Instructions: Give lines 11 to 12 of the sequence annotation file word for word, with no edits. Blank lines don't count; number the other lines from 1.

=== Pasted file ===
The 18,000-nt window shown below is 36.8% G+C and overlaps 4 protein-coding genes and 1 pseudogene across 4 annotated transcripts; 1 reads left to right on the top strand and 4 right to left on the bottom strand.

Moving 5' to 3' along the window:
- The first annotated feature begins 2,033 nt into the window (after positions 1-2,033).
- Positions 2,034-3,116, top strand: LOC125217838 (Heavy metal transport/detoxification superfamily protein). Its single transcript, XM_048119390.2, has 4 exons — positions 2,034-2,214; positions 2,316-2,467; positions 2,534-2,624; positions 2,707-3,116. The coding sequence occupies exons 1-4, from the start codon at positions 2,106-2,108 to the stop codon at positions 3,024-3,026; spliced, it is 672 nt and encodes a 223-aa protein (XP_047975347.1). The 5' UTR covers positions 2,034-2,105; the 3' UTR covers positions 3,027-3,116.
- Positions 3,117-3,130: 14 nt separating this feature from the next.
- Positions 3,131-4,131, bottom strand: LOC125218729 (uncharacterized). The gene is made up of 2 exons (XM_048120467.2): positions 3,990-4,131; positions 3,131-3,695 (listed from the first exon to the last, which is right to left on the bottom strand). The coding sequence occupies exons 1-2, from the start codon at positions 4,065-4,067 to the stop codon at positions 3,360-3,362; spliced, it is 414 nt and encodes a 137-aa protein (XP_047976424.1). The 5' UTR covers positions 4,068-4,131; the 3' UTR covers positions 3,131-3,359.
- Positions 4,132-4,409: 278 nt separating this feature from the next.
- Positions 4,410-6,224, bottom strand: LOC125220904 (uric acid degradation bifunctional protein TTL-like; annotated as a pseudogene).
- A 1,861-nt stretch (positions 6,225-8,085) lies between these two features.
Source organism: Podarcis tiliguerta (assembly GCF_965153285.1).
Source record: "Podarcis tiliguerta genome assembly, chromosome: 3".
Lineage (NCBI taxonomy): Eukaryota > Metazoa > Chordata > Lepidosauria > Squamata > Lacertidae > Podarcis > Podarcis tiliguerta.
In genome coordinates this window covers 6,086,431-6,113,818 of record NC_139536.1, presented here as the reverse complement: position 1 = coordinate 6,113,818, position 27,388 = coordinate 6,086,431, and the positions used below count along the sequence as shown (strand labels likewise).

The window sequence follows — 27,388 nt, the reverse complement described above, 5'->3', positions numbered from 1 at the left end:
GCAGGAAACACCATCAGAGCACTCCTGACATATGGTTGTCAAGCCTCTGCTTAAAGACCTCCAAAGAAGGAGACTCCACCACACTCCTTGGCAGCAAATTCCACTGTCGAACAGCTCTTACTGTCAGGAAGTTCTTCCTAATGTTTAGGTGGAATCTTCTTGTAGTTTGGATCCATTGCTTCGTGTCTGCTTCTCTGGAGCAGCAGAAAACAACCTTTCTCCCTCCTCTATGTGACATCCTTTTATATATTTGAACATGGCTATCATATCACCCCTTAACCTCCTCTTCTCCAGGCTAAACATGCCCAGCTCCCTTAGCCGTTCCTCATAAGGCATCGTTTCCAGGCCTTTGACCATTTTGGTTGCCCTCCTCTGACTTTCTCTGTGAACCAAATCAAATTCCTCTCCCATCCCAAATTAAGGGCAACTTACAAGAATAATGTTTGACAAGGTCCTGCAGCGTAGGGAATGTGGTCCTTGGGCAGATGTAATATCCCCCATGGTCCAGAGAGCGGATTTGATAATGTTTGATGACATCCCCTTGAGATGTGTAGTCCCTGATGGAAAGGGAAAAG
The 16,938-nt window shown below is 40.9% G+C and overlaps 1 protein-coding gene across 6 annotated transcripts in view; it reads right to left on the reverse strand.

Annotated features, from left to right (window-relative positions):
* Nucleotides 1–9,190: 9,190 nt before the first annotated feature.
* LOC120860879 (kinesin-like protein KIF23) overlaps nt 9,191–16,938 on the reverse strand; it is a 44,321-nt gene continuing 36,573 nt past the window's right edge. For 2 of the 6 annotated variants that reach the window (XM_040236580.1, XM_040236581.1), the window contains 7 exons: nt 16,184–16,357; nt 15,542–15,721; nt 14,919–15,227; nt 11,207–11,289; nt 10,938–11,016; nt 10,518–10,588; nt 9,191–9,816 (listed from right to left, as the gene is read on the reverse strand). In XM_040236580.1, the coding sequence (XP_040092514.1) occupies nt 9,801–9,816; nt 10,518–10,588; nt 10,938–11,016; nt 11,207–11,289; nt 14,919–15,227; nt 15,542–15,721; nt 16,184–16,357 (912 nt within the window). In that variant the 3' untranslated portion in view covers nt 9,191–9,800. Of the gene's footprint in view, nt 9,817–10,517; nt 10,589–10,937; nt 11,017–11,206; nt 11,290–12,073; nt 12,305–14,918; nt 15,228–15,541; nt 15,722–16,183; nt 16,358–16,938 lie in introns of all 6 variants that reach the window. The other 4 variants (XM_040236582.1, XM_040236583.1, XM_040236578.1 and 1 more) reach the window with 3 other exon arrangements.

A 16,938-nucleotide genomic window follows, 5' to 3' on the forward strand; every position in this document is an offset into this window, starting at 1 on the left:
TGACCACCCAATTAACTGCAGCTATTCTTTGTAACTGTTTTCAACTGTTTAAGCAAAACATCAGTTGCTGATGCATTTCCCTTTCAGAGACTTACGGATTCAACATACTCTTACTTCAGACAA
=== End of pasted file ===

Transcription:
Source record: "Podarcis tiliguerta genome assembly, chromosome: 3".
Lineage (NCBI taxonomy): Eukaryota > Metazoa > Chordata > Lepidosauria > Squamata > Lacertidae > Podarcis > Podarcis tiliguerta.